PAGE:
G.ho.st and online operating systems: Much Ado About Nothing?

I was forwarded a recent New York Times article on G.ho.st by Patrick Meier. Perhaps Patrick thought I would be interested in this because of the references to peacebuilding in the Israeli-Palestinian context. .

Even before I clicked on G.ho.st I knew what I was in for when I read this quote by Zvi Schreiber, the creator of the online operating system:

“I felt the ultimate goal was to offer every human being a computing environment which is free, and which is not tied to any physical hardware but exists on the Web,” he said. The idea, he said, was to create a home for all of a user’s online files and storage in the form of a virtual PC.

The notion that cloud computing / online web services are not tied to any physical hardware is sadly given undue credence by articles such as this. The semantic confusion here lies in making services and online products run on any (local) OS versus being tied down to run on any one of them. The solution to the bane of the latter can be achieved even on local operating systems using Java, Air, Flash or open source tools. Ubuntu’s growing adoption lies in its ability to give a Windows like user experience at a fraction of the cost associated with Microsoft latest desktop operating avatar, Vista. The potential of the web to transform organisational transactions (within and between organisations) however is not, in any way, linked to online operating systems. While the point is made and true to a degree that cloud services lack a certain standard look at feel (in terms of their UI) that local operating systems have, in terms of market capitalisation I don’t see that’s been a problem for the most successful cloud computing platforms and services to date – Facebook and Myspace, two social networking platforms wholly different to each other probably get more users still in a day that I think G.ho.st would have signed up since its inception!

The writer also fails to compare G.ho.st with dozens of other online operating systems. The impression given here seems to be that G.ho.st is worth highlighting because, inter alia,

  • it has some peripheral connection to an Israeli peacemaker’s family (quote added for good optics)
  • there is a peripheral interest in peacebuilding through the business (no concrete evidence is provided save for some passing anecdotal intent).
  • that it is located in one of the world’s most troubled regions, with the romanticised Israel – Palestine people to people contact (“at a rundown coffee shop on a desert road frequented by camels and Bedouin shepherds near Jericho”) as some vague marker of its potential to foster communal reconciliation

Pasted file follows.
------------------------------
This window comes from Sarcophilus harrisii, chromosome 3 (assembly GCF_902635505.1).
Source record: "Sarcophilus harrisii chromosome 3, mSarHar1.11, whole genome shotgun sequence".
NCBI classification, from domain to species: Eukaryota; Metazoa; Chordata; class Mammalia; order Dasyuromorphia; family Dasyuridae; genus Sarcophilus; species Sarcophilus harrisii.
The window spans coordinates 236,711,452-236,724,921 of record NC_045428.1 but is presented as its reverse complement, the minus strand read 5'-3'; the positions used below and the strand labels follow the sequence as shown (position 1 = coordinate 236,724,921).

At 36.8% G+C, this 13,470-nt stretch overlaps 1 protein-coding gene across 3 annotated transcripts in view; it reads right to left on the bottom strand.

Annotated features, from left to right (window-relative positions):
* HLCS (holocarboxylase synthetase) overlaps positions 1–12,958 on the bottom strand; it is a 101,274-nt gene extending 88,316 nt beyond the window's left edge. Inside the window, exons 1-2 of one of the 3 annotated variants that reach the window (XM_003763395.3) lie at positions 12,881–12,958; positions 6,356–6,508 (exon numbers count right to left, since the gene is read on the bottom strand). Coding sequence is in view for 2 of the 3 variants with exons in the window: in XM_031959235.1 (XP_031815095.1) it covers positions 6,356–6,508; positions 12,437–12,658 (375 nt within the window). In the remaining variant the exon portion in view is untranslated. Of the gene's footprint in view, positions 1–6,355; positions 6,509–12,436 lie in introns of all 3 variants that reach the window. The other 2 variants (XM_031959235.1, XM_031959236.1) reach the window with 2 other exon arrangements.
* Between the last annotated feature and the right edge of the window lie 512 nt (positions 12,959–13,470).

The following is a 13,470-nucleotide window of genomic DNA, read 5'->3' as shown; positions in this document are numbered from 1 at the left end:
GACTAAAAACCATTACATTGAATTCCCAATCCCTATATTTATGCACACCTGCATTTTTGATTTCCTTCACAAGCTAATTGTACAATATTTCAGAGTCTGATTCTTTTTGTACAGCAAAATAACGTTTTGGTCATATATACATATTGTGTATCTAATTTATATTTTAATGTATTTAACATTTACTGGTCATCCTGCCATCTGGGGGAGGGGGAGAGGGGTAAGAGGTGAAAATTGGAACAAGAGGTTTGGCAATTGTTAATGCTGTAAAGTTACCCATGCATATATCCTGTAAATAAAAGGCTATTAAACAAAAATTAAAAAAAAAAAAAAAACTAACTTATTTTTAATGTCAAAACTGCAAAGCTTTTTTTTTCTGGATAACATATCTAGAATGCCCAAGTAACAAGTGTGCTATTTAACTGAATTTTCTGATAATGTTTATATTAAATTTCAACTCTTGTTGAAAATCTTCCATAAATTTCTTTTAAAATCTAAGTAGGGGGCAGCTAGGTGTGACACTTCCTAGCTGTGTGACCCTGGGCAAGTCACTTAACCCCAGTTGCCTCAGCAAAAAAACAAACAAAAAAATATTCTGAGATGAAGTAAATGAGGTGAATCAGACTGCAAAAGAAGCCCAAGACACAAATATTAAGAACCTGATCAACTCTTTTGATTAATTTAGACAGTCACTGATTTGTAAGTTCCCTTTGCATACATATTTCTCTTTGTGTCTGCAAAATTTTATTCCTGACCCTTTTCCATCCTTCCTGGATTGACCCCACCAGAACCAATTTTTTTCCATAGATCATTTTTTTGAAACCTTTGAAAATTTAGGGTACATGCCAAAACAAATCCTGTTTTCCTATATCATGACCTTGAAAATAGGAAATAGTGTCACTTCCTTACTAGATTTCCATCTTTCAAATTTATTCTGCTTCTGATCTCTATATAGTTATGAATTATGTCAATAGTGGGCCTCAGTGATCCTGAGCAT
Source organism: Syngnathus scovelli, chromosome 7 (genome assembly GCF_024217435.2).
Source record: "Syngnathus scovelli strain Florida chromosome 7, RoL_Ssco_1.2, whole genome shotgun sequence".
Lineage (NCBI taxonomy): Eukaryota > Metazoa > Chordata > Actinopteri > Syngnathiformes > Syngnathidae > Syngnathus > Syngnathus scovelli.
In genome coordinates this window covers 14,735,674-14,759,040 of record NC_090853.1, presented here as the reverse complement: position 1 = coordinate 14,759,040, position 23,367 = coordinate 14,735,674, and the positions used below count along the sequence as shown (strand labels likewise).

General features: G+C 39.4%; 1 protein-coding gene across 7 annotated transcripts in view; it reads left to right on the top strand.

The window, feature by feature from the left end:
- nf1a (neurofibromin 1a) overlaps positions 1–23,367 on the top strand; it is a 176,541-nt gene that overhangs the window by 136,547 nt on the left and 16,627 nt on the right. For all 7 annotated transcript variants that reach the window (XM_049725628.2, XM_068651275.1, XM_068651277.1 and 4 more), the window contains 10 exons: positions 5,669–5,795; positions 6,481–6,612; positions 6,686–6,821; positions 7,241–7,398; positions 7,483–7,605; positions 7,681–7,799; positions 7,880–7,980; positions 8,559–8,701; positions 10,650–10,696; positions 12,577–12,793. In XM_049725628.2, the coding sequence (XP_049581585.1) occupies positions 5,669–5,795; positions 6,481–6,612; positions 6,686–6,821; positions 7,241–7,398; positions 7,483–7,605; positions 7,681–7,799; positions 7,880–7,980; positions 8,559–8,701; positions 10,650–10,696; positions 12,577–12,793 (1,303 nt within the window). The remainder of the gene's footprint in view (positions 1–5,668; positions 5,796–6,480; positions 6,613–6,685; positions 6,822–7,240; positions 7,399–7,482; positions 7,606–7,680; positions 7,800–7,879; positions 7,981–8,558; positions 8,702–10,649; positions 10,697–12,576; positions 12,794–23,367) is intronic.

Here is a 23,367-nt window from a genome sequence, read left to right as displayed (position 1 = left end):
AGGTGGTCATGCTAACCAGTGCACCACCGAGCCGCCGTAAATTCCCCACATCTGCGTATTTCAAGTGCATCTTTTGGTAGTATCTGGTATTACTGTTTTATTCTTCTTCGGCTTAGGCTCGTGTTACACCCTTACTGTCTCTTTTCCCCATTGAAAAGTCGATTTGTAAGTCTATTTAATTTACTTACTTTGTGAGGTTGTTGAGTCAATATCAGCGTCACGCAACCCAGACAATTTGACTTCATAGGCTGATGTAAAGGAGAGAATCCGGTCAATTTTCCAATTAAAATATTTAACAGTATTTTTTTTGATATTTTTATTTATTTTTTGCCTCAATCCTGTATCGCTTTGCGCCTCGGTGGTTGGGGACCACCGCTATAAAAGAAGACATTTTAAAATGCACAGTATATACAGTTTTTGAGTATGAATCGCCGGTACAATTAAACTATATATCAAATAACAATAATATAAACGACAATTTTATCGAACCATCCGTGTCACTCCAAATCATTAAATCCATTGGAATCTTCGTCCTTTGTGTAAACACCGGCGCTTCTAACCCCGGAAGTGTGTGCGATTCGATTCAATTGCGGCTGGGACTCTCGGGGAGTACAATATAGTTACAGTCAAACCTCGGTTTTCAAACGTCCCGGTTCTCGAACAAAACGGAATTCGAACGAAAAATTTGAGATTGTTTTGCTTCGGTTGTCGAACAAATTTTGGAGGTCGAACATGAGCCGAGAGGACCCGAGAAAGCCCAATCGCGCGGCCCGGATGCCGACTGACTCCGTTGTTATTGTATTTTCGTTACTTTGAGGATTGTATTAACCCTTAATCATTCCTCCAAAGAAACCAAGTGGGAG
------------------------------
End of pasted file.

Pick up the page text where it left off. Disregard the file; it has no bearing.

This is at best disingenuous writing and closer to being downright dishonest. A serious writer would have weighed the pros and cons of G.ho.st for what it is – an online operating system – a breed of cloud computing platforms that’s seen a growth spurt over the past 2 years (largely in the US) but which have largely failed to gain market traction because we are all still dependent on the local operating systems that run our desktop PCs, which are the repositories of every single byte of information we upload to YouTube, to Facebook Photos, to Flickr and to podcasts on iTunes.

See reviews of online operating systems here an an even larger selection here – What does G.ho.st offer that these don’t? What does G.ho.st do better that these don’t?

G.ho.st also offers just 5Gb of space. That’s about the size of Microsoft’s SkyDrive. And with new services and technologies from Microsoft itself (in addition to others) making it terribly easy to access your computer / computers from anywhere (and in the future, even from mobiles) the future for G.ho.st & Co. seems very bleak. (This does not even take into account devices such as the XO laptop, Intel’s Classmate and Microsoft’s Flexgo intiative, that with all their failings are based on the essential idea that the importance of local operating systems and local storage will not diminish even with the growth and reach of the web).

I did spend some time on the rather garish looking guest login to G.ho.st. It’s nowhere near as polished as some of the other online operating systems out there, so in this respect, fails to pass muster even when compared to the competition. However, the most egregious oversight is in opening, by default, a document on Zoho written by Zvi Schreiber in November 2006. There are some real tragi-comic assertions in it:

  • The real threat to Windows is that the very concept of a Personal Computer and of a local operating system is being subtly eroded. Microsoft Windows installed locally on the PC is not being beaten by competition but it has started down inevitable path to irrelevance.
  • Over the next two years, find partners to create hosted version of every single Windows program and help users migrate their data to the new world.
  • In the meantime you can use G.ho.st for those services which you must be able to access from everywhere or where the hostered (sic) services are superior, while still using Windows for software which is unavailable or inferior online. Starting in 2 years time you can consider retiring Windows and performing all your computing activities on the Web via G.ho.st.
  • In the West, Windows is affordable but still an annoyance to a young generation who are used to getting e-mail, instant messengers, social networking, news and so much more for free. In the developing world, the price of Windows is a real barrier to the adoption of computing. With the Global Hosted Operating SysTem, the price of an operating system becomes, like the price of looking through shop windows, zero, as it should be.